I have always been someone who has been very attached to my relationships. I have a tendency, even after the relationship has ended or stopped serving me, to continue to cling to it energetically.
Much of this tendency has come from a need of external validation, a need that I’ve luckily overcome in the last year or so. In the past this has meant that I’ve rarely been the one to end a relationship, so either the other party moves on, or I’ve stayed in the relationship regardless of how toxic or harmful it may be. And even when the relationship is long over, as I’ve said, I have continued to put energy into the relationship, dwelling on memories, regrets and even resentment towards the other person.
Fear of Rejection
The other side of the coin of needing external validation is my fear of rejection. What I realized not that long ago is that not only do I fear rejection (or did in the past) but my true biggest fear was actually being universally rejected and ending up alone, without any friends at all. It seems very dramatic to type it out like that, but it’s actually a fear based on real experience, sad to say, and an experience I’ve had more than once.
One outcome of my fear of rejection has been a tendency to people-please. In my experience this has showed up as a need to hide, suppress or amputate any facet of myself that I felt could be threatening or objectionable to someone else. I wanted to be as nonthreatening and really, invisible, as possible. My mask was one of someone who is blah and boring, which when I think about it is pretty far from my inner experience of myself.
Through the process of self-discovery and unmasking myself, I’ve had a few ah-ha moments. One was that by wearing my mask, in the end not only did few people get to know the authentic me, but that I didn’t either. I was too busy “hustling for approval” as Brene Brown so eloquently puts it, to connect with my true self. I didn’t give myself or anyone else the benefit of the doubt. I also realized even when my mask was firmly in place I still encountered people who didn’t like me. I’ve had people mistake my somewhat shy and quiet nature as snobbishness. Others have been intimidated by the fact that I have a University education. And what I finally realized was that by worrying so much about what people think of me, and by thinking so much about past relationships, I was wasting a lot of my energy on things that were never going to pay off, energetically speaking. And being as I have only a finite amount of energy, and a lot of people and avenues in my life that I would rather spend my energy on, something needed to change.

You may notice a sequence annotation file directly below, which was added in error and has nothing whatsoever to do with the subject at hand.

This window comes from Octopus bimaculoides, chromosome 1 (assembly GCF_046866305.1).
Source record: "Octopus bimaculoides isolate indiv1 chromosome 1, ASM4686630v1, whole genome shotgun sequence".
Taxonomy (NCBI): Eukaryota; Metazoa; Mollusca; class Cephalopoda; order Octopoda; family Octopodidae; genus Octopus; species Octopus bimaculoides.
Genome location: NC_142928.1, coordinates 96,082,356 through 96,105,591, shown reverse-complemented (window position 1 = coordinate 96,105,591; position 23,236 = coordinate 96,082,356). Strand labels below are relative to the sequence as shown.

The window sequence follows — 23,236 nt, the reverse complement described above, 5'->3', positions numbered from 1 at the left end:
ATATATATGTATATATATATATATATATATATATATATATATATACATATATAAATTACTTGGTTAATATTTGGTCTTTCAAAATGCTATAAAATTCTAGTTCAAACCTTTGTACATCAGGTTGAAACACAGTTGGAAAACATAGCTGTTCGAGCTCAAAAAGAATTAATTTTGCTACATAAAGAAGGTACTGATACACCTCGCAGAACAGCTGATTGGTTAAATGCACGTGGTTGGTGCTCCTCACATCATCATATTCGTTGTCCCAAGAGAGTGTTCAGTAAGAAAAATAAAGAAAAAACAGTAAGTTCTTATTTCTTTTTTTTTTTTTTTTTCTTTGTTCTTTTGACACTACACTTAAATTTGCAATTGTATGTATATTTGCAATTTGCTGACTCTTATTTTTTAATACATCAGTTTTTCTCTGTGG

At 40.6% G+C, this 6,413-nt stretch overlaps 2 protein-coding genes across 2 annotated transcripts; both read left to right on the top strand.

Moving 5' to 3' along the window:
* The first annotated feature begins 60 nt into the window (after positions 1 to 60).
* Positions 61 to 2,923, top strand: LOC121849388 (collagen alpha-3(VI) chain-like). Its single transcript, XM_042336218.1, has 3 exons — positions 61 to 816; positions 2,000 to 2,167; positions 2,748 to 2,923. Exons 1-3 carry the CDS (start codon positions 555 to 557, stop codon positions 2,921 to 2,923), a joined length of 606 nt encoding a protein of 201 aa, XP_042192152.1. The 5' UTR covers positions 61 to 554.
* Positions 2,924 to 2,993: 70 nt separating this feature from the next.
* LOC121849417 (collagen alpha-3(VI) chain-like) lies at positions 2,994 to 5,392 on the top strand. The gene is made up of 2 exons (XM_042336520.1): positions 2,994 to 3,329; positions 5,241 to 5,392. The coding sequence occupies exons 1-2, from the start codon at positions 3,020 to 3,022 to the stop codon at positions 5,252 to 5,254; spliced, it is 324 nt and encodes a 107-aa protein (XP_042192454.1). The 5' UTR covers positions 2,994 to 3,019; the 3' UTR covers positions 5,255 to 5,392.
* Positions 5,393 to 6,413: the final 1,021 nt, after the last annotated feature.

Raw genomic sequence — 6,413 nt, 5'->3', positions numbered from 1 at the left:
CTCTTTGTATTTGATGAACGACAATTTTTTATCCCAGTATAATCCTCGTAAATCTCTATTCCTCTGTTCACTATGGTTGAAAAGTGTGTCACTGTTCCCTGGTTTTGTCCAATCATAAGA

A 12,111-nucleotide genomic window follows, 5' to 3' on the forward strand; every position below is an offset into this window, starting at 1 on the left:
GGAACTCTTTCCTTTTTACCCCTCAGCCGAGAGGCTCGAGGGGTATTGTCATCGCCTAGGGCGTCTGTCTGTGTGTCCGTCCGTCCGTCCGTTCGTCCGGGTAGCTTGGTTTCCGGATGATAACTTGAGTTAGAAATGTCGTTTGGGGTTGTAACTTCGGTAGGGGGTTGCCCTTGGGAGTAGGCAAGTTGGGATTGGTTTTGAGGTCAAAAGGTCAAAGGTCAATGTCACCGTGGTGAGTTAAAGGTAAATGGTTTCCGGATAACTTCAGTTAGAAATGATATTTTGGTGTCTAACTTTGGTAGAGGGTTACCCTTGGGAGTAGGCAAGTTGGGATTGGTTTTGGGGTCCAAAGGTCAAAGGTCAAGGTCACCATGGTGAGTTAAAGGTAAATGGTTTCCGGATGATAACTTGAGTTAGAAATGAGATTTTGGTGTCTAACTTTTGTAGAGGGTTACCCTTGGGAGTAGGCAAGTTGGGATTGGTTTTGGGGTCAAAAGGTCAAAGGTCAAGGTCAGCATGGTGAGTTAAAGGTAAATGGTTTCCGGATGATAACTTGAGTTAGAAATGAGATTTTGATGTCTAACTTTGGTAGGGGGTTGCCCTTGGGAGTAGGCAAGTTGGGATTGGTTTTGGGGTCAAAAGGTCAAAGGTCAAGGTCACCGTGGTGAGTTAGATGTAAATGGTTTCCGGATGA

Changing the Story
One step towards changing this story was looking at my fears of rejection and realizing how irrational they are. Because as I mentioned whether I show up authentically, or with mask firmly in place, there are always going to be people who don’t get me, like me or want to be my friend. So I might as well show up as me.
I also had to change my story of what rejection actually means. Does being rejected actually have anything to do with me? To paraphrase don Miguel Ruiz in The Four Agreements: A Practical Guide to Personal Freedom (A Toltec Wisdom Book), the answer to that is no. It’s no use taking anything personally, even rejection, because it has nothing to do with me, it’s merely a projection of the other person’s reality. And as I switched my thinking about rejection I also realized that there are seven billion people in the world. If one person does not want to be my friend, that’s totally okay, they are probably not meant to be my friend. There will be others who do want to be in my life.
Clearing the Dead Weight
I began to clear out the energetic “dead-weight” of past relationships. I learned how to forgive and release these old attachments, feel gratitude for the role they played in my life, and move on. This made space for new, beneficial, relationships as well as blessing the relationships I already had. I started showing up authentically in the world and people who see the true me and “get” me were attracted into my life. And I began to show up in long-standing relationships more authentically. I started gathering a tribe of amazing people and I found that once I was no longer seeking validation or fearful of rejection my relationships started to shift. I felt like I was starting to really see some people for the first time. My relationships became much cleaner and clearer and I find I can now focus on giving value back into my relationships and putting more energy into serving and supporting those around me. I’ve started to become a much better friend, wife, mother, family member and member of society. And for that I am incredibly grateful and humbled.
Latest posts by Elizabeth Holt Handlovsky (see all)
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